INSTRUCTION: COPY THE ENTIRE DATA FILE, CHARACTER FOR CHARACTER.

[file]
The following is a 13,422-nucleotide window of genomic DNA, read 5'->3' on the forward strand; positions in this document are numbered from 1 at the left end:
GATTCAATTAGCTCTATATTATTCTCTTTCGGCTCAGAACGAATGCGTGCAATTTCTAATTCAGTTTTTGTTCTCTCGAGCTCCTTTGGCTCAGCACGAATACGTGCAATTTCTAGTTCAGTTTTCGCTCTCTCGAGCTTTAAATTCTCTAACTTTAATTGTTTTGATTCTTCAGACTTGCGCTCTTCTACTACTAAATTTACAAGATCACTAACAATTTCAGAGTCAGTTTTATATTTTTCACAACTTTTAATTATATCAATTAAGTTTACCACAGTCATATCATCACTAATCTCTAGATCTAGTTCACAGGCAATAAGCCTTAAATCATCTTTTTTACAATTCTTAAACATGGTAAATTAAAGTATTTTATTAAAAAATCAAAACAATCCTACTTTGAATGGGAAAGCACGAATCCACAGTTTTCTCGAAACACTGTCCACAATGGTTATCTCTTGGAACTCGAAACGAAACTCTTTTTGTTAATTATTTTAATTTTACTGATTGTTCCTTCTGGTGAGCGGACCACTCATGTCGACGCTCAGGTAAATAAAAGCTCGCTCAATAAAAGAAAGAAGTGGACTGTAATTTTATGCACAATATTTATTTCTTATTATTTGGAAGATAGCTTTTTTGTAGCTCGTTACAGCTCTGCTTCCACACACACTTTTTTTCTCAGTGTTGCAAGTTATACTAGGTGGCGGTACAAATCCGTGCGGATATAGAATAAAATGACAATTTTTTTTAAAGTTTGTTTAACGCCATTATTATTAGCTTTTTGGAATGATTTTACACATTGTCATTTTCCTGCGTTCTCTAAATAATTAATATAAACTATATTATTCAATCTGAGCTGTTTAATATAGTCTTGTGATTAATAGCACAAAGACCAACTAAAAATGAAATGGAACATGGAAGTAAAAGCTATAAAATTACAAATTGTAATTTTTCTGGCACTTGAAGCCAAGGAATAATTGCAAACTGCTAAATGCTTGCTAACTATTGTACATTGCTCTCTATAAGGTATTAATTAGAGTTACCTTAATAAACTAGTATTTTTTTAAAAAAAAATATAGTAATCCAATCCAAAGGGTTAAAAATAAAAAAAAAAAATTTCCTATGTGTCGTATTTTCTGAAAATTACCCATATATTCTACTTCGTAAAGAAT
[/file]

The following is a 13,422-nucleotide window of genomic DNA, read 5'->3' on the forward strand; positions in this document are numbered from 1 at the left end:
GATTCAATTAGCTCTATATTATTCTCTTTCGGCTCAGAACGAATGCGTGCAATTTCTAATTCAGTTTTTGTTCTCTCGAGCTCCTTTGGCTCAGCACGAATACGTGCAATTTCTAGTTCAGTTTTCGCTCTCTCGAGCTTTAAATTCTCTAACTTTAATTGTTTTGATTCTTCAGACTTGCGCTCTTCTACTACTAAATTTACAAGATCACTAACAATTTCAGAGTCAGTTTTATATTTTTCACAACTTTTAATTATATCAATTAAGTTTACCACAGTCATATCATCACTAATCTCTAGATCTAGTTCACAGGCAATAAGCCTTAAATCATCTTTTTTACAATTCTTAAACATGGTAAATTAAAGTATTTTATTAAAAAATCAAAACAATCCTACTTTGAATGGGAAAGCACGAATCCACAGTTTTCTCGAAACACTGTCCACAATGGTTATCTCTTGGAACTCGAAACGAAACTCTTTTTGTTAATTATTTTAATTTTACTGATTGTTCCTTCTGGTGAGCGGACCACTCATGTCGACGCTCAGGTAAATAAAAGCTCGCTCAATAAAAGAAAGAAGTGGACTGTAATTTTATGCACAATATTTATTTCTTATTATTTGGAAGATAGCTTTTTTGTAGCTCGTTACAGCTCTGCTTCCACACACACTTTTTTTCTCAGTGTTGCAAGTTATACTAGGTGGCGGTACAAATCCGTGCGGATATAGAATAAAATGACAATTTTTTTTAAAGTTTGTTTAACGCCATTATTATTAGCTTTTTGGAATGATTTTACACATTGTCATTTTCCTGCGTTCTCTAAATAATTAATATAAACTATATTATTCAATCTGAGCTGTTTAATATAGTCTTGTGATTAATAGCACAAAGACCAACTAAAAATGAAATGGAACATGGAAGTAAAAGCTATAAAATTACAAATTGTAATTTTTCTGGCACTTGAAGCCAAGGAATAATTGCAAACTGCTAAATGCTTGCTAACTATTGTACATTGCTCTCTATAAGGTATTAATTAGAGTTACCTTAATAAACTAGTATTTTTTTAAAAAAAAATATAGTAATCCAATCCAAAGGGTTAAAAATAAAAAAAAAAAATTTCCTATGTGTCGTATTTTCTGAAAATTACCCATATATTCTACTTCGTAAAGAAT